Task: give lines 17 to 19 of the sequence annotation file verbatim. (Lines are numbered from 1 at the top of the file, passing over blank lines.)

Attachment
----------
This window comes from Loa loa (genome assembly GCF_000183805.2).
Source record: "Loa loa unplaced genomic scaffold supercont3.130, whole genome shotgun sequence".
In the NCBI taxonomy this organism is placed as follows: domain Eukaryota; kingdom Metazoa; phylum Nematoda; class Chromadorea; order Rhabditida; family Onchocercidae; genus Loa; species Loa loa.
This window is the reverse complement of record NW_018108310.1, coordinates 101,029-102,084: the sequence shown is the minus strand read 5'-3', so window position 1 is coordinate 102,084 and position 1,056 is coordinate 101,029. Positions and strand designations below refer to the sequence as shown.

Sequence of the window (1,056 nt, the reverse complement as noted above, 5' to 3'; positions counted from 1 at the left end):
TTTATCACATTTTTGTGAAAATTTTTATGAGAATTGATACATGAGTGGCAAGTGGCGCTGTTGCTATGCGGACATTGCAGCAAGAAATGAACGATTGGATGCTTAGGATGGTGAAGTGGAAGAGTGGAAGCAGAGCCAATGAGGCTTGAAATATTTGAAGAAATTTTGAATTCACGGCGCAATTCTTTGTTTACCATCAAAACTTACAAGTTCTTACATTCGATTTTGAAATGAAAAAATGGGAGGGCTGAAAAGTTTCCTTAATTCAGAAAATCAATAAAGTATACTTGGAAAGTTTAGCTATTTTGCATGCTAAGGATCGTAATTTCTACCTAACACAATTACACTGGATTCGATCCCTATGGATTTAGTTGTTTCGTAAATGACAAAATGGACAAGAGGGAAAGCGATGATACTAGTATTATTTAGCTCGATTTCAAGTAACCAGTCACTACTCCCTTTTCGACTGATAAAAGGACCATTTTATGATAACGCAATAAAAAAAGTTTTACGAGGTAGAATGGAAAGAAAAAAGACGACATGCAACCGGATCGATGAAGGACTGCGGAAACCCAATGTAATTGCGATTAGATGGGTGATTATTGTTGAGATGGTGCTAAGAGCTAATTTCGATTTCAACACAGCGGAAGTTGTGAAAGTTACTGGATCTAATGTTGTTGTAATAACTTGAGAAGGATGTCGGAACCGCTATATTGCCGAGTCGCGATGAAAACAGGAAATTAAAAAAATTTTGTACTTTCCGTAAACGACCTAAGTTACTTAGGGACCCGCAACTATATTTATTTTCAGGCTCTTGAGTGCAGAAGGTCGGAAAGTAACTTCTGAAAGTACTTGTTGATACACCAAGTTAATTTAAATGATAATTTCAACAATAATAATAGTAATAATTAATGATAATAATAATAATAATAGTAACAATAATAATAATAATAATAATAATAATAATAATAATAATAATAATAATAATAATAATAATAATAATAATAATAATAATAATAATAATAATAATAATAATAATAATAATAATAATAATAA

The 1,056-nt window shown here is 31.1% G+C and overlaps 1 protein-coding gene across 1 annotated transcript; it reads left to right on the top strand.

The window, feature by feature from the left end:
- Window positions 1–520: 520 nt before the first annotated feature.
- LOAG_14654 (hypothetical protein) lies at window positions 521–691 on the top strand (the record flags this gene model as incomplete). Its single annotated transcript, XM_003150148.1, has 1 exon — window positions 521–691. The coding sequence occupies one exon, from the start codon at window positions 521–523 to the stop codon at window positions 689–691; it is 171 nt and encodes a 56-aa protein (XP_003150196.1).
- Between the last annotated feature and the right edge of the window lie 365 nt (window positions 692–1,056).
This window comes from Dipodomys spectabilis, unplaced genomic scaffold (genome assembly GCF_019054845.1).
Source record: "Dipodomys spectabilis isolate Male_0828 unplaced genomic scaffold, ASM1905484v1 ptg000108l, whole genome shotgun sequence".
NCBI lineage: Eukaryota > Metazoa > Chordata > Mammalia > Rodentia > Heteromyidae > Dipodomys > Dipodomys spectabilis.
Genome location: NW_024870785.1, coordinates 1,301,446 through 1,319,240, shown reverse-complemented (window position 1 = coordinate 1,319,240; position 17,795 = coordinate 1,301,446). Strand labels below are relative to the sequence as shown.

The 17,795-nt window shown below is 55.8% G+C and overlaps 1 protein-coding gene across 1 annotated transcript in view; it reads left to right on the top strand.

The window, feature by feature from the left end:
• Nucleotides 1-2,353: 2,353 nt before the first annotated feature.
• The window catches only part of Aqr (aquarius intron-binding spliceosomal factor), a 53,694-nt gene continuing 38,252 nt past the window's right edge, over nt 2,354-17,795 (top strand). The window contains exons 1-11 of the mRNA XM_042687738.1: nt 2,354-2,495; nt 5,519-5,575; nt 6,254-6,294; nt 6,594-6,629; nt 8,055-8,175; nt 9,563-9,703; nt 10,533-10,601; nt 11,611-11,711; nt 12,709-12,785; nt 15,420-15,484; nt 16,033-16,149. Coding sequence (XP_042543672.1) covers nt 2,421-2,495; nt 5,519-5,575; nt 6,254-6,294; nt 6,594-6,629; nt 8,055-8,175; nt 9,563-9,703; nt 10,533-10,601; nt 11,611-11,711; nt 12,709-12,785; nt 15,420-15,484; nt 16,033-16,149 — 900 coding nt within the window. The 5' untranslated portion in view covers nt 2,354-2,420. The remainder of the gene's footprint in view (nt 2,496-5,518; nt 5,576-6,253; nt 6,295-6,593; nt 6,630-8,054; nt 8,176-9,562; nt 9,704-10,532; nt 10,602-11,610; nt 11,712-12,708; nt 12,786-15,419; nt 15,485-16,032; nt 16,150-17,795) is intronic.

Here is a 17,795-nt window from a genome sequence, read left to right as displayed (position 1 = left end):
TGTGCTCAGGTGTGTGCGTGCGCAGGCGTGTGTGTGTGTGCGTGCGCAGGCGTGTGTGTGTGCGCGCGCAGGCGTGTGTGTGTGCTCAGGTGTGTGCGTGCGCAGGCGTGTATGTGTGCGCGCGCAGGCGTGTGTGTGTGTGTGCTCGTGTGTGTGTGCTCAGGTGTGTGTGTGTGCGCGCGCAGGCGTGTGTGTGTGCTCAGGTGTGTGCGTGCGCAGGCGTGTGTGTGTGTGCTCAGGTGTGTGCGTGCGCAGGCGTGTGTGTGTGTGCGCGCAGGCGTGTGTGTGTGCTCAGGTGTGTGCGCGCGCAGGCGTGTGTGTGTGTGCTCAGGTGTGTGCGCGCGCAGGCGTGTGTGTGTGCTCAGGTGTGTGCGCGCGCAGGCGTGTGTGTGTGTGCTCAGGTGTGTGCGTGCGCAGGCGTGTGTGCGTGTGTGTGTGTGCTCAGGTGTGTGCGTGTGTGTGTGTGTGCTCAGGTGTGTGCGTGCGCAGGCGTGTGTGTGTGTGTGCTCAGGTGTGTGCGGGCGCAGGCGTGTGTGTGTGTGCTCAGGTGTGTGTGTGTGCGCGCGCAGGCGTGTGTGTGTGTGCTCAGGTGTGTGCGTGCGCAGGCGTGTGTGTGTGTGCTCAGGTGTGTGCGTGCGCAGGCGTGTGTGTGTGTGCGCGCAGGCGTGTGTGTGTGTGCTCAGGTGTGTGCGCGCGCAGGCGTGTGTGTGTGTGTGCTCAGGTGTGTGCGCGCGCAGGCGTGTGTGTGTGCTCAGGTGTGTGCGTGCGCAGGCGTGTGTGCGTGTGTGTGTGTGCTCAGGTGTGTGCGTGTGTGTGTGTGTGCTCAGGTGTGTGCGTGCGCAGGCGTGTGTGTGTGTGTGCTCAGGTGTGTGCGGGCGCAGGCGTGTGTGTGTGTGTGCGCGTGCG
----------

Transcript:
The window, feature by feature from the left end:
• Nucleotides 1-2,353: 2,353 nt before the first annotated feature.
• The window catches only part of Aqr (aquarius intron-binding spliceosomal factor), a 53,694-nt gene continuing 38,252 nt past the window's right edge, over nt 2,354-17,795 (top strand). The window contains exons 1-11 of the mRNA XM_042687738.1: nt 2,354-2,495; nt 5,519-5,575; nt 6,254-6,294; nt 6,594-6,629; nt 8,055-8,175; nt 9,563-9,703; nt 10,533-10,601; nt 11,611-11,711; nt 12,709-12,785; nt 15,420-15,484; nt 16,033-16,149. Coding sequence (XP_042543672.1) covers nt 2,421-2,495; nt 5,519-5,575; nt 6,254-6,294; nt 6,594-6,629; nt 8,055-8,175; nt 9,563-9,703; nt 10,533-10,601; nt 11,611-11,711; nt 12,709-12,785; nt 15,420-15,484; nt 16,033-16,149 — 900 coding nt within the window. The 5' untranslated portion in view covers nt 2,354-2,420. The remainder of the gene's footprint in view (nt 2,496-5,518; nt 5,576-6,253; nt 6,295-6,593; nt 6,630-8,054; nt 8,176-9,562; nt 9,704-10,532; nt 10,602-11,610; nt 11,712-12,708; nt 12,786-15,419; nt 15,485-16,032; nt 16,150-17,795) is intronic.